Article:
‘We are hearing from frontline mental health services that there is a large increase in children and young people experiencing mental distress and needing support, but they are not all reaching the referral criteria for specialist children and young people’s mental health services. The demand modelling suggests that 1.5 million children and young people may need new or additional mental health support as a result of the pandemic.’[10]

  1.         There has been a disproportionate impact on children and young people with protected characteristics, for those living in socio-economic deprivation and for those with SEN/D[11]. Significant additional funding has been directed to supporting the workforce with the rise in Eating Disorders, Crisis presentations and outreach to schools, which are all very valuable and welcome, but do not yet mobilise the core children’s workforce to assist children and young people with emerging needs.  In particular, in the ‘getting help’ THRIVE domain[12], Covid-19 has led to a loss of confidence in social environments, loss of self-esteem and a significant rise in anxiety for children and young people, which if equipped to respond to, a wider workforce could identify and support.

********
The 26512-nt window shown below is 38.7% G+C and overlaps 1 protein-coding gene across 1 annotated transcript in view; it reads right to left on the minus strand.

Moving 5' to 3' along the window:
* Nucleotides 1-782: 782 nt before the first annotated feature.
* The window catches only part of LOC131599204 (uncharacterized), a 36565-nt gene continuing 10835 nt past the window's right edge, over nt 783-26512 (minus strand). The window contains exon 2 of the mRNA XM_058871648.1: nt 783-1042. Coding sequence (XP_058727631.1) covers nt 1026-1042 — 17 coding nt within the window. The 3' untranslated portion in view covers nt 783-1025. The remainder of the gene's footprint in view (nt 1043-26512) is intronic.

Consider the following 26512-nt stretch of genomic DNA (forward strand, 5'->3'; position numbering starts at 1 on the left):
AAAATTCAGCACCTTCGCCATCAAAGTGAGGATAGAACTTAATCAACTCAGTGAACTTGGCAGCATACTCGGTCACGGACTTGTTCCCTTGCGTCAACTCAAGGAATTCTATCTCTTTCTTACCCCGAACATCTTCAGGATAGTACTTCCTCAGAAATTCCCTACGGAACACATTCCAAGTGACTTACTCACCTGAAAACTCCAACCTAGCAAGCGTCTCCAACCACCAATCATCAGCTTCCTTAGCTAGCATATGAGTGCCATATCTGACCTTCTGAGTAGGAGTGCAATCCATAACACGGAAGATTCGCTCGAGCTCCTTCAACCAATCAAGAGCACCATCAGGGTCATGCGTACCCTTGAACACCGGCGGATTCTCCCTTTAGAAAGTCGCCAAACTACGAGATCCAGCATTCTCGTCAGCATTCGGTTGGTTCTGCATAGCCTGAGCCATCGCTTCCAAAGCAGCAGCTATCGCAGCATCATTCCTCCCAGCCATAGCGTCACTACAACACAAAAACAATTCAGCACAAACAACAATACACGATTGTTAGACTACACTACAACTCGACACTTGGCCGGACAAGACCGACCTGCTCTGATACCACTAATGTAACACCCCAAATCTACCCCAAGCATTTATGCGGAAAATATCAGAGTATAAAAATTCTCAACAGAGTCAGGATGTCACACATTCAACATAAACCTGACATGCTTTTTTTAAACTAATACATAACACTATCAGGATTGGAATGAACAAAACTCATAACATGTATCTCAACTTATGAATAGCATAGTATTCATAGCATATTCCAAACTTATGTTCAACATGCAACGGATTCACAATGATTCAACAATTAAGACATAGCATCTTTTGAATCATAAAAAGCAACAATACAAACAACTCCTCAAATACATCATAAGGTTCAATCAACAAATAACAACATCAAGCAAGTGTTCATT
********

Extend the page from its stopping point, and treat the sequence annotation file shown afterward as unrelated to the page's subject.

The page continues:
2.         Both our workforce and the workforce’s leadership are now immediately aware of the need for emotional and mental health literacy training at a large national scale to support early identification and prevention. Covid has galvanised systems leaders to respond together. There could not be a better time to launch a training, which is digitally enabled, to the national workforce.

Users’ expectations of public services are changing rapidly. How, in your experience, have their expectations changed? What are the best ways to involve users in the design of public services, and what skills will public services workforces need in order to respond? For example, what skills will employees need to support users who expect more choice in the public services that they use?